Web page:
By guest author Jolanthe Erb
A few weeks ago I came across a post from Michael Hyatt called “A Tale of Two Coaches” that really applies to each of us as teachers and parents. While the topic isn’t anything earth-shattering, it was something that stuck with me (the window to the post has been open in my browser since I read it). It’s given me a lot to mull about over the last bit and consider in my approach to my children – and others for that matter.
Hyatt tells of how his golf game was affected by two different friends that he played with. One was always an encouragement – his gentle, reassuring voice gave Hyatt the opportunity to play his best games, instilling confidence in him and his game.
The other friend was an excellent golfer (even better than the first), but rather than gentle encouragement, his mannerisms and actions belittled Michael, causing him to play at his worst.
Your Encouragement Matters
There are days when it can be so hard to find an encouraging word in the midst of the craziness, days when biting words are on the tip of your tongue in response to bad attitudes and frustration.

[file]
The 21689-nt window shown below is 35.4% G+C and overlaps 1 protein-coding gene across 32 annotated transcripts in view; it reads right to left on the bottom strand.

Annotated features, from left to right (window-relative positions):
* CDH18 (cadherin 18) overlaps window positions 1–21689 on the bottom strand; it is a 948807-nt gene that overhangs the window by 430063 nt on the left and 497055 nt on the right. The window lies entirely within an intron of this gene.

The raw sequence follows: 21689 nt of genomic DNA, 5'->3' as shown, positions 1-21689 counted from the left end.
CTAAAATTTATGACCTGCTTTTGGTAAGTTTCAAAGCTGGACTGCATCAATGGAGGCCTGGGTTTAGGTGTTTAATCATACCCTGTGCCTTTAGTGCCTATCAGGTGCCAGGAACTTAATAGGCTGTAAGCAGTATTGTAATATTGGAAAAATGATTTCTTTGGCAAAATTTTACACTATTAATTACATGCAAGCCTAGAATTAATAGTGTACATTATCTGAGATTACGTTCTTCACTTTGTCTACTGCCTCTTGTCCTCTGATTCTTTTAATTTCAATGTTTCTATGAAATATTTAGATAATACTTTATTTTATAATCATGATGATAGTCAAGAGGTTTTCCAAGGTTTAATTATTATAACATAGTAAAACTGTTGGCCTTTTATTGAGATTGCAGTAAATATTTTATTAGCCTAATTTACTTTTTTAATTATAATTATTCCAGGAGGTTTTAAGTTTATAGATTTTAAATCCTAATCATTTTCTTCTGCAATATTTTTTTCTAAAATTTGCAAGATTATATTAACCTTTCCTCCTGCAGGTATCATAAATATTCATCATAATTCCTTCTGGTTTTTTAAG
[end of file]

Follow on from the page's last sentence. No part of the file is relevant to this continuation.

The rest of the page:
But our words matter to our kids.
We can gently encourage our children in an area they are struggling with or spew words that will cut and damage little hearts and stick with our children in the days to follow.
While my goal is obviously to be an encouragement to our children in all I say and do, the reality is – well, reality. It doesn’t always come across that way and things come out of my mouth with a sharp intent. Words that I wish I could take back, but for which I can only offer an apology. Once our words are out – they aren’t easily forgotten.
Rather than focusing on what our kids are doing wrong, we can focus and encourage what they are doing right. (Believe me, I know this can be hard sometimes.)
Have you ever noticed a difference in your child’s demeanor when you encourage rather than focusing on the wrong? Shoulders lift. Faces smile. Hearts are softened.
When grace and encouragement are given, it can make a world of difference. This obviously isn’t a new concept – but it has been something that I have been reminded of lately and thought someone else might need to hear it as well.
Do you struggle with this area and holding your tongue at times? What ways have you found to specifically encourage your kids – even when it’s tough to do so?